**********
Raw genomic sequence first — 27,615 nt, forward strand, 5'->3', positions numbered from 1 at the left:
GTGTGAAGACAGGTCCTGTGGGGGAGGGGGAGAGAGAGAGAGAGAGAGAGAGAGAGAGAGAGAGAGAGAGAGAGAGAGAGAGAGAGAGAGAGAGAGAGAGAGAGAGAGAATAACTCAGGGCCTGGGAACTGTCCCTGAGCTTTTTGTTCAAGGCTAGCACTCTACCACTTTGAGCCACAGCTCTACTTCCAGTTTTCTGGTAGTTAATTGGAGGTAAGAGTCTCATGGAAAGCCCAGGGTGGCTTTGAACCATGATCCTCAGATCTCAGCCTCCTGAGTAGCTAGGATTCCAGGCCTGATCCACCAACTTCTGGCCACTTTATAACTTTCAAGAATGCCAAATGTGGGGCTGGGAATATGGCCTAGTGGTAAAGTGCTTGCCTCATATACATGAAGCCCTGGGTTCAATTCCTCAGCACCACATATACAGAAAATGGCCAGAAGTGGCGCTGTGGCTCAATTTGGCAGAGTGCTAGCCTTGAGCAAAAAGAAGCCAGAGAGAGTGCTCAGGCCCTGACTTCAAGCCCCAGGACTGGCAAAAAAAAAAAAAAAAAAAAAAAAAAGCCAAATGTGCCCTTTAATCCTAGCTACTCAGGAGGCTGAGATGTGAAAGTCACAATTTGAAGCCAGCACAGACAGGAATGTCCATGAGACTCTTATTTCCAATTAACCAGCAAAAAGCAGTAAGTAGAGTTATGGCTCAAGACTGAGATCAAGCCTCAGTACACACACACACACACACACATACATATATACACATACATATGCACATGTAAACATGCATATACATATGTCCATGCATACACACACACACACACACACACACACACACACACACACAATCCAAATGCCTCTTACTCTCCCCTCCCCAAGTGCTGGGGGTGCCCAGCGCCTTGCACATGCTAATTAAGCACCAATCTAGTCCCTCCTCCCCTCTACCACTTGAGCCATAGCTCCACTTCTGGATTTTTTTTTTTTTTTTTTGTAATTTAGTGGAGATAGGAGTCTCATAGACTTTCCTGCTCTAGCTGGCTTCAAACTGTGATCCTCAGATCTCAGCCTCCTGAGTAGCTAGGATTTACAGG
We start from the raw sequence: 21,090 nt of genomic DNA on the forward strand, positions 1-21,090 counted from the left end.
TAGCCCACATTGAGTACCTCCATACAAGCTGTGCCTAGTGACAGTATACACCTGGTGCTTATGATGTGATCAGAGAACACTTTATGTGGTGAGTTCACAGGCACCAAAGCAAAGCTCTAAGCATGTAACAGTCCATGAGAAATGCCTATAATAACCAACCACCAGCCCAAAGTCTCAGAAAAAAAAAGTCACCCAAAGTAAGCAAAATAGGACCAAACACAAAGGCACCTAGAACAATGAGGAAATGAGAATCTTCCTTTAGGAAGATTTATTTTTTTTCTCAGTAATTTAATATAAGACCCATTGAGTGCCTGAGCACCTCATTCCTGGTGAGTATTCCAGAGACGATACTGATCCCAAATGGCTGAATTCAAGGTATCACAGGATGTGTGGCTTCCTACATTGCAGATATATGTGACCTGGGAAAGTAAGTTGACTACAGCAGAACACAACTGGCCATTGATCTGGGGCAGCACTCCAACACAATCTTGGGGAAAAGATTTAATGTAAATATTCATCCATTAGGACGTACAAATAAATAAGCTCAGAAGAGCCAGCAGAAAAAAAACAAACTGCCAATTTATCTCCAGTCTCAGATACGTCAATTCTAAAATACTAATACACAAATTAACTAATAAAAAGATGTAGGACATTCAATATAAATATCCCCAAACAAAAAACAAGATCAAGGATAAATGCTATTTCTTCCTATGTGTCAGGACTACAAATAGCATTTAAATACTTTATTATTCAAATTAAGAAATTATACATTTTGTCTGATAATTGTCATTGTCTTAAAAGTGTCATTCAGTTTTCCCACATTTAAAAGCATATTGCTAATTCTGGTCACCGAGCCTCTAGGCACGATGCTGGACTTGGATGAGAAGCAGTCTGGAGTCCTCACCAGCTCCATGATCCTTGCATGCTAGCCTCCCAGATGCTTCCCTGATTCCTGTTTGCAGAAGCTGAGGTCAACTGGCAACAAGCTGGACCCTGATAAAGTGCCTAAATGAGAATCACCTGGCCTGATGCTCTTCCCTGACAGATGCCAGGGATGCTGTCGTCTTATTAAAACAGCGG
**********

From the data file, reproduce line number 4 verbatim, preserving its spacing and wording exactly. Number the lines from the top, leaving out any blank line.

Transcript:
TAGCCCACATTGAGTACCTCCATACAAGCTGTGCCTAGTGACAGTATACACCTGGTGCTTATGATGTGATCAGAGAACACTTTATGTGGTGAGTTCACAGGCACCAAAGCAAAGCTCTAAGCATGTAACAGTCCATGAGAAATGCCTATAATAACCAACCACCAGCCCAAAGTCTCAGAAAAAAAAAGTCACCCAAAGTAAGCAAAATAGGACCAAACACAAAGGCACCTAGAACAATGAGGAAATGAGAATCTTCCTTTAGGAAGATTTATTTTTTTTCTCAGTAATTTAATATAAGACCCATTGAGTGCCTGAGCACCTCATTCCTGGTGAGTATTCCAGAGACGATACTGATCCCAAATGGCTGAATTCAAGGTATCACAGGATGTGTGGCTTCCTACATTGCAGATATATGTGACCTGGGAAAGTAAGTTGACTACAGCAGAACACAACTGGCCATTGATCTGGGGCAGCACTCCAACACAATCTTGGGGAAAAGATTTAATGTAAATATTCATCCATTAGGACGTACAAATAAATAAGCTCAGAAGAGCCAGCAGAAAAAAAACAAACTGCCAATTTATCTCCAGTCTCAGATACGTCAATTCTAAAATACTAATACACAAATTAACTAATAAAAAGATGTAGGACATTCAATATAAATATCCCCAAACAAAAAACAAGATCAAGGATAAATGCTATTTCTTCCTATGTGTCAGGACTACAAATAGCATTTAAATACTTTATTATTCAAATTAAGAAATTATACATTTTGTCTGATAATTGTCATTGTCTTAAAAGTGTCATTCAGTTTTCCCACATTTAAAAGCATATTGCTAATTCTGGTCACCGAGCCTCTAGGCACGATGCTGGACTTGGATGAGAAGCAGTCTGGAGTCCTCACCAGCTCCATGATCCTTGCATGCTAGCCTCCCAGATGCTTCCCTGATTCCTGTTTGCAGAAGCTGAGGTCAACTGGCAACAAGCTGGACCCTGATAAAGTGCCTAAATGAGAATCACCTGGCCTGATGCTCTTCCCTGACAGATGCCAGGGATGCTGTCGTCTTATTAAAACAGCGG